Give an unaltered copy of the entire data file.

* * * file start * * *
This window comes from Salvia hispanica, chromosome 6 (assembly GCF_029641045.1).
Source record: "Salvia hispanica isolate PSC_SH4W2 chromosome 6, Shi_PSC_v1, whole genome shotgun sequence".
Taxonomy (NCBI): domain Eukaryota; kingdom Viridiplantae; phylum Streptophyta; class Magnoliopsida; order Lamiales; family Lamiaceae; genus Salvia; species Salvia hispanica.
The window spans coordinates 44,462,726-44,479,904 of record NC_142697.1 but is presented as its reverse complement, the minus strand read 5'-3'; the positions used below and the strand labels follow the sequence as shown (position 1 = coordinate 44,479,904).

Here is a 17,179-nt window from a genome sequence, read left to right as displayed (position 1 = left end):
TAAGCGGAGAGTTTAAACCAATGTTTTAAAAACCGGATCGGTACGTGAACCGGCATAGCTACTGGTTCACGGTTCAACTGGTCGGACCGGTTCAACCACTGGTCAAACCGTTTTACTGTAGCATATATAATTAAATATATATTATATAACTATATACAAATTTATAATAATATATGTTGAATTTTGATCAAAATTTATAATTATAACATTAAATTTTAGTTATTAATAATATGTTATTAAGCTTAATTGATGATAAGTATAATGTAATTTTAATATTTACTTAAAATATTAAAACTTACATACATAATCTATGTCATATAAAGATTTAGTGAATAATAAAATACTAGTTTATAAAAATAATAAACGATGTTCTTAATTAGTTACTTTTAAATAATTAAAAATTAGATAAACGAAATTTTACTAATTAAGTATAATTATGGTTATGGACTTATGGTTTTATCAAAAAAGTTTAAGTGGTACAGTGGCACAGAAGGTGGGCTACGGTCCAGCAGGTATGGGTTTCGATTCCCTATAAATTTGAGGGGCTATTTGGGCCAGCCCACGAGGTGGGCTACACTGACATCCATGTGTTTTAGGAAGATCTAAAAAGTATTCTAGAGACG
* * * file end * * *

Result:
This window comes from Salvia hispanica, chromosome 6 (assembly GCF_029641045.1).
Source record: "Salvia hispanica isolate PSC_SH4W2 chromosome 6, Shi_PSC_v1, whole genome shotgun sequence".
Taxonomy (NCBI): domain Eukaryota; kingdom Viridiplantae; phylum Streptophyta; class Magnoliopsida; order Lamiales; family Lamiaceae; genus Salvia; species Salvia hispanica.
The window spans coordinates 44,462,726-44,479,904 of record NC_142697.1 but is presented as its reverse complement, the minus strand read 5'-3'; the positions used below and the strand labels follow the sequence as shown (position 1 = coordinate 44,479,904).

Here is a 17,179-nt window from a genome sequence, read left to right as displayed (position 1 = left end):
TAAGCGGAGAGTTTAAACCAATGTTTTAAAAACCGGATCGGTACGTGAACCGGCATAGCTACTGGTTCACGGTTCAACTGGTCGGACCGGTTCAACCACTGGTCAAACCGTTTTACTGTAGCATATATAATTAAATATATATTATATAACTATATACAAATTTATAATAATATATGTTGAATTTTGATCAAAATTTATAATTATAACATTAAATTTTAGTTATTAATAATATGTTATTAAGCTTAATTGATGATAAGTATAATGTAATTTTAATATTTACTTAAAATATTAAAACTTACATACATAATCTATGTCATATAAAGATTTAGTGAATAATAAAATACTAGTTTATAAAAATAATAAACGATGTTCTTAATTAGTTACTTTTAAATAATTAAAAATTAGATAAACGAAATTTTACTAATTAAGTATAATTATGGTTATGGACTTATGGTTTTATCAAAAAAGTTTAAGTGGTACAGTGGCACAGAAGGTGGGCTACGGTCCAGCAGGTATGGGTTTCGATTCCCTATAAATTTGAGGGGCTATTTGGGCCAGCCCACGAGGTGGGCTACACTGACATCCATGTGTTTTAGGAAGATCTAAAAAGTATTCTAGAGACG